(CMC) – The Pan American Health Organization (PAHO) is urging people to get vaccinated against the coronavirus (COVID-19) pandemic only through national immunisation programmes and officially authorised mechanisms, warning that doing so outside these channels can be dangerous to their health.
The recommendation comes in response to reports of counterfeit or unauthorised vaccines in some Latin American countries such as Bolivia, Colombia, and Mexico, and press reports of vaccines being administered outside authorised national immunisation programmes.
In March, WHO issued a global alert on the counterfeit Pfizer/BioNtech vaccine in Mexico.
“People are advised to use only authentic vaccines as directed by national authorities, to seek the advice of a health professional if in doubt, and, if they know of any suspicious incidents, to report them to the authorities so that the products can be identified and withdrawn from circulation.
“The COVID-19 pandemic has led to an increase in incidents of substandard, counterfeit, and unregistered medical products worldwide. In particular, the limited availability of vaccines appears to be contributing to the emergence of products in illegal channels, ranging from Internet sales offers to customs seizures to retail trade,” PAHO said in its statement.
It said substandard, counterfeit, and unregistered vaccines can lead to increased prevalence of COVID-19, potential adverse and even toxic or fatal events, and loss of trust in the health system, as well as social and economic consequences of unpredictable magnitude.
PAHO said it is urging strengthening coordination between health, law enforcement, and customs authorities regarding prevention, detection, and response to incidents of substandard, counterfeit products.
PAHO also urges increased comprehensive surveillance of the COVID-19 vaccine supply chain from the manufacturer or certified supplier to the patient or site of administration.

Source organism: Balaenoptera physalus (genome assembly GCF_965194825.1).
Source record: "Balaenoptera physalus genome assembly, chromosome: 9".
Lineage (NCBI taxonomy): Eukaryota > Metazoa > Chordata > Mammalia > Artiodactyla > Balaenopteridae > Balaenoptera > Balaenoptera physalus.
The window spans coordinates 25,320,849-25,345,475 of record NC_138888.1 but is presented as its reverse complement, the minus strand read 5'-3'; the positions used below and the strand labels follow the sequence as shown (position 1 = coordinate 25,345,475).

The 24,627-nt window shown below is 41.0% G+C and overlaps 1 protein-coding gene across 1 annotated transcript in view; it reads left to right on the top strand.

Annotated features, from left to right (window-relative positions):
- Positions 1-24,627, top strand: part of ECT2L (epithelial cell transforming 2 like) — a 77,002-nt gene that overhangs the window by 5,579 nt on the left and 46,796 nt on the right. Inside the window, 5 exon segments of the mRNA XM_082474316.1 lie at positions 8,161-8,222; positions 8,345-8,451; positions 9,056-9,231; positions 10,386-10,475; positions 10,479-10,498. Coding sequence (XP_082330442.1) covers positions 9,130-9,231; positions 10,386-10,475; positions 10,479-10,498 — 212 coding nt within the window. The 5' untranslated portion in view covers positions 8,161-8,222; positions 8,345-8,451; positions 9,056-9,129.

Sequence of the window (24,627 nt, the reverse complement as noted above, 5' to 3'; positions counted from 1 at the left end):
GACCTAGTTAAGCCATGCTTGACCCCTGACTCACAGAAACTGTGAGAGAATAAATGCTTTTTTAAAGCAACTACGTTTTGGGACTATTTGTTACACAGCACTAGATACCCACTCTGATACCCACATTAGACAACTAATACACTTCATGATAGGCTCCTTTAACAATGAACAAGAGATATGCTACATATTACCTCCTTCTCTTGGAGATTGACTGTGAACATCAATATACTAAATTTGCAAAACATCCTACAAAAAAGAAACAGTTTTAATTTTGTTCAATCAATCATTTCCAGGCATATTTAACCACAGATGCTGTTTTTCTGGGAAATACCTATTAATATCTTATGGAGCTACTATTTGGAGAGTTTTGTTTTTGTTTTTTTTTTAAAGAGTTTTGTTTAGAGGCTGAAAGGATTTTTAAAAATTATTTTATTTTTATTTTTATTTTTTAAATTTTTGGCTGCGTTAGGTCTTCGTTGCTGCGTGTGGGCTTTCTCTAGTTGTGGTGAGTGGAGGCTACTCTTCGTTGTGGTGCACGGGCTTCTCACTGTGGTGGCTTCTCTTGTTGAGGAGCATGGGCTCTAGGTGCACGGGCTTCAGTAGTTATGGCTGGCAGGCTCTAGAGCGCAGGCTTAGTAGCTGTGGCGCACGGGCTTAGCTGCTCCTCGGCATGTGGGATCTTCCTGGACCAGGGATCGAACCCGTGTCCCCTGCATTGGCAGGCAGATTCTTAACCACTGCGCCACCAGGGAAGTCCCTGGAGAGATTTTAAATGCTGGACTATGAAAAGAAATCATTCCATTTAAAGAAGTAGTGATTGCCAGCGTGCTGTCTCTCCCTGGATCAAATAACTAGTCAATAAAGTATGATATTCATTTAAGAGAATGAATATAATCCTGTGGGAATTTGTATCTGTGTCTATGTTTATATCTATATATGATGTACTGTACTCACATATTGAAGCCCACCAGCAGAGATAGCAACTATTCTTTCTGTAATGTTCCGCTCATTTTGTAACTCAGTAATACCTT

Health authorities are also advised to keep vaccines in their original secondary packaging during storage and transport to protect the QR and bar codes, which allow verification of product information throughout the distribution chain.
Increased surveillance of illegal offers of COVID-19 vaccines, especially on the Internet, social networks, and retail outlets is also recommended.
Other recommendations are to implement strategies for the destruction and/or final disposal of packaging, containers, vials, boxes, and labels of legitimate vaccines used in national immunisation schemes; to ensure a robust traceability mechanism for COVID-19 vaccines to minimise the risk of detour from the legal channel; and to immediately notify WHO – through the rapid alert system – of any suspected or confirmed vaccine counterfeiting.
PAHO, through cooperation with countries, and the operation of the Network of Focal Points of National Regulatory Agencies for the Prevention, Detection, and Response to substandard, counterfeit or unregistered Medical Products – comprising more than 20 countries in the region – promotes the exchange of information and supports decision-making in this field.